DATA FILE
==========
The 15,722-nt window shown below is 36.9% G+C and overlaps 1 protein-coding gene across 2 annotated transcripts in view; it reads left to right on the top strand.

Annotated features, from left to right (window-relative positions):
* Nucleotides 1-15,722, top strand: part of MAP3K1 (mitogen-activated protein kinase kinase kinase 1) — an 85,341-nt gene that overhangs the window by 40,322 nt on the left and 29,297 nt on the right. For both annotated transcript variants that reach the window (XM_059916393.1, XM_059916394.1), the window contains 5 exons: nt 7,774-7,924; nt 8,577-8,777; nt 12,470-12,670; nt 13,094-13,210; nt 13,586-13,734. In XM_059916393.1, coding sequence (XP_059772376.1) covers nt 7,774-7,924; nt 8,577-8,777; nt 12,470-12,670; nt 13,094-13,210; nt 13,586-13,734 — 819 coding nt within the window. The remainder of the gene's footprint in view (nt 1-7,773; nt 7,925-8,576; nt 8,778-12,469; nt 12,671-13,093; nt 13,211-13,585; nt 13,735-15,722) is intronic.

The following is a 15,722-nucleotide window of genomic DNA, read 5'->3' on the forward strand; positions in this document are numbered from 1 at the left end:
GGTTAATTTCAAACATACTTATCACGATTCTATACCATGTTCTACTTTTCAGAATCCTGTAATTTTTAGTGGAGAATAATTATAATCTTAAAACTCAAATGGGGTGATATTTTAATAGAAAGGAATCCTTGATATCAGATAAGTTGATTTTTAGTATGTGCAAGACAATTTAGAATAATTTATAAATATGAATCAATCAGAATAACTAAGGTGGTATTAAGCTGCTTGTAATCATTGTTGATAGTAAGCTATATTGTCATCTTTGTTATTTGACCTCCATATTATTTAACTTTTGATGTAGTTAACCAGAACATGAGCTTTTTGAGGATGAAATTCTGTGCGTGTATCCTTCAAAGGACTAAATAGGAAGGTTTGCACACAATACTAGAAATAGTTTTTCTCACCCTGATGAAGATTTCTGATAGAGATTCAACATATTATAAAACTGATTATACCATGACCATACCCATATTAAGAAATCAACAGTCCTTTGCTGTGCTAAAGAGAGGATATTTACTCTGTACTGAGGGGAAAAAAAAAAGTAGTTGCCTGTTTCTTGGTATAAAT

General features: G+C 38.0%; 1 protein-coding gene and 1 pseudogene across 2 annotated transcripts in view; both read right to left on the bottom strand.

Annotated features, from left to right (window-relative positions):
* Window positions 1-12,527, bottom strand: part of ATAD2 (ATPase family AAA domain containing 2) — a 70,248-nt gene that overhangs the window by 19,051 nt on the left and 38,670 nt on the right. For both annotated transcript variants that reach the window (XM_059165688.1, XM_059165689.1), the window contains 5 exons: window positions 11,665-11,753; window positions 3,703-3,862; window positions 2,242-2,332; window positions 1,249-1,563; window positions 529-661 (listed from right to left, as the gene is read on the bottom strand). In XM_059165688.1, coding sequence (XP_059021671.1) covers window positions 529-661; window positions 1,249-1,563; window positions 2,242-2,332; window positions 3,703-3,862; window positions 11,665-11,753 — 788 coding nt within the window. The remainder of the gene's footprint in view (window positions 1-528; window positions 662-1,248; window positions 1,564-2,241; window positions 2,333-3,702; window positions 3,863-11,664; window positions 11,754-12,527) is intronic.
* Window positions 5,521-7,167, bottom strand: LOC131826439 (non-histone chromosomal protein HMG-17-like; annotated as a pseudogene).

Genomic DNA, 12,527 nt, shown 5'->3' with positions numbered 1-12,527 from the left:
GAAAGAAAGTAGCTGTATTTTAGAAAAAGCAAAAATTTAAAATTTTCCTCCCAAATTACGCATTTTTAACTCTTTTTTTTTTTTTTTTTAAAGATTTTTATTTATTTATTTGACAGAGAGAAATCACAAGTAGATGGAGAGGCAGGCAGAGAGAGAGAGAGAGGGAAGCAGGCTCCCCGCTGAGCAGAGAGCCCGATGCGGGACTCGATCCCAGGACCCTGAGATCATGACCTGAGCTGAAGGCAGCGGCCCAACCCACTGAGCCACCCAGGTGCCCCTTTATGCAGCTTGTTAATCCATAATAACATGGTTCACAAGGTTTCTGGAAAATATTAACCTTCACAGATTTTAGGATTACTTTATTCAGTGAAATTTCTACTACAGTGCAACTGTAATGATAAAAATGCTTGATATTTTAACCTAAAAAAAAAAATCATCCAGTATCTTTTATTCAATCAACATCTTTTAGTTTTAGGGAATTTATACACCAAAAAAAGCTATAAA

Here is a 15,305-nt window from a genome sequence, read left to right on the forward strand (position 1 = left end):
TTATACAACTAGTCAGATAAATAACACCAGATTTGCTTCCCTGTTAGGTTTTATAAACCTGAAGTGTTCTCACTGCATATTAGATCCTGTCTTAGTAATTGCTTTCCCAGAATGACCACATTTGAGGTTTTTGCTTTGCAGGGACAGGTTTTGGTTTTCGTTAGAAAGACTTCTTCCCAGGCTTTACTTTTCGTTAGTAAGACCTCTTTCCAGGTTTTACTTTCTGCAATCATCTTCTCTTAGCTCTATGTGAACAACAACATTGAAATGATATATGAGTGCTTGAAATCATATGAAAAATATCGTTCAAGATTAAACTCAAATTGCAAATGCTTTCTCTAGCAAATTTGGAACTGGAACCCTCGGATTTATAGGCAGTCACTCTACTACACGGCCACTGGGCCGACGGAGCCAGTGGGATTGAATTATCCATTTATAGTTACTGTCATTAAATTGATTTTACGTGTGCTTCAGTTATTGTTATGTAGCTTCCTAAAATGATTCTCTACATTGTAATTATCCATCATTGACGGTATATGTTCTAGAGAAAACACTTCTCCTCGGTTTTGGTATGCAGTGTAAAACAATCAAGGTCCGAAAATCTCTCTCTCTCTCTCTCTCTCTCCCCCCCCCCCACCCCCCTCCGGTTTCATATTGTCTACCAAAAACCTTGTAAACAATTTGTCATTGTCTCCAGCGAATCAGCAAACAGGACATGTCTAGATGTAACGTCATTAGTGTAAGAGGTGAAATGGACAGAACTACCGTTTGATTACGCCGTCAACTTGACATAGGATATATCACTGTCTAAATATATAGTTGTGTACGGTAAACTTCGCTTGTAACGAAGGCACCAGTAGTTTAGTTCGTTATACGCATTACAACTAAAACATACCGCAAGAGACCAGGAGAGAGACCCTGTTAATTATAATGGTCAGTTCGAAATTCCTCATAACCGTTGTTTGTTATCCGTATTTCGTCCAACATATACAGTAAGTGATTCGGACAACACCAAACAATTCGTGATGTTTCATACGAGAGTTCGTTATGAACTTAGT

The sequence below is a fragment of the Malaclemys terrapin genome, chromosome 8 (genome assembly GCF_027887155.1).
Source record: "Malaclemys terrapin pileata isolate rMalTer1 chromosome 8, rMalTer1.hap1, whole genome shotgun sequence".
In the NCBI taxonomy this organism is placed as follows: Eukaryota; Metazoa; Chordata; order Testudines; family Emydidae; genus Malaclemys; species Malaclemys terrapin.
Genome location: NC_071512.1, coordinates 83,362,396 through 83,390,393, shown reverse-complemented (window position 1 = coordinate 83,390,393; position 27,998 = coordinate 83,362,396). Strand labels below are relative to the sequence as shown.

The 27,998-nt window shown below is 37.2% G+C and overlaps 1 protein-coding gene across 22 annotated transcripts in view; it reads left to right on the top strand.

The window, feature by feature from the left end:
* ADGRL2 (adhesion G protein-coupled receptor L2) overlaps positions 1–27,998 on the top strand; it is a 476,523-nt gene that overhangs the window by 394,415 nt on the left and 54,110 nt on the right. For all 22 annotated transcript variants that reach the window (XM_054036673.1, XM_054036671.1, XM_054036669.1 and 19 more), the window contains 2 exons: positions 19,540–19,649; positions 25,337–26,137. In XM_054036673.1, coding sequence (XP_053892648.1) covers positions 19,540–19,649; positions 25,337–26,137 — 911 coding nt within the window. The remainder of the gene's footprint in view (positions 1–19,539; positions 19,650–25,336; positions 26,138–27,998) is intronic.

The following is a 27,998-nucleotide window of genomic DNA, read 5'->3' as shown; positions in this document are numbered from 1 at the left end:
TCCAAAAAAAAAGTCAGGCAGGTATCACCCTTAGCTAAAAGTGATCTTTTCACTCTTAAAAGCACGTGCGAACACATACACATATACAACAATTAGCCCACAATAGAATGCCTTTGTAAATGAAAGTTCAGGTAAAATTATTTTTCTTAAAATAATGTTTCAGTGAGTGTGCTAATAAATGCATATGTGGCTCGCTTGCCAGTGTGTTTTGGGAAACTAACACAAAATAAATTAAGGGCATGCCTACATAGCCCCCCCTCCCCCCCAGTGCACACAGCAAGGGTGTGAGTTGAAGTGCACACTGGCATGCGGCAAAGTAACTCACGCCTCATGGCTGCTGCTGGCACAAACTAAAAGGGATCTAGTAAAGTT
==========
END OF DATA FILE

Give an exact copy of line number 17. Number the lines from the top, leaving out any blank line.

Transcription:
Genome location: NC_071512.1, coordinates 83,362,396 through 83,390,393, shown reverse-complemented (window position 1 = coordinate 83,390,393; position 27,998 = coordinate 83,362,396). Strand labels below are relative to the sequence as shown.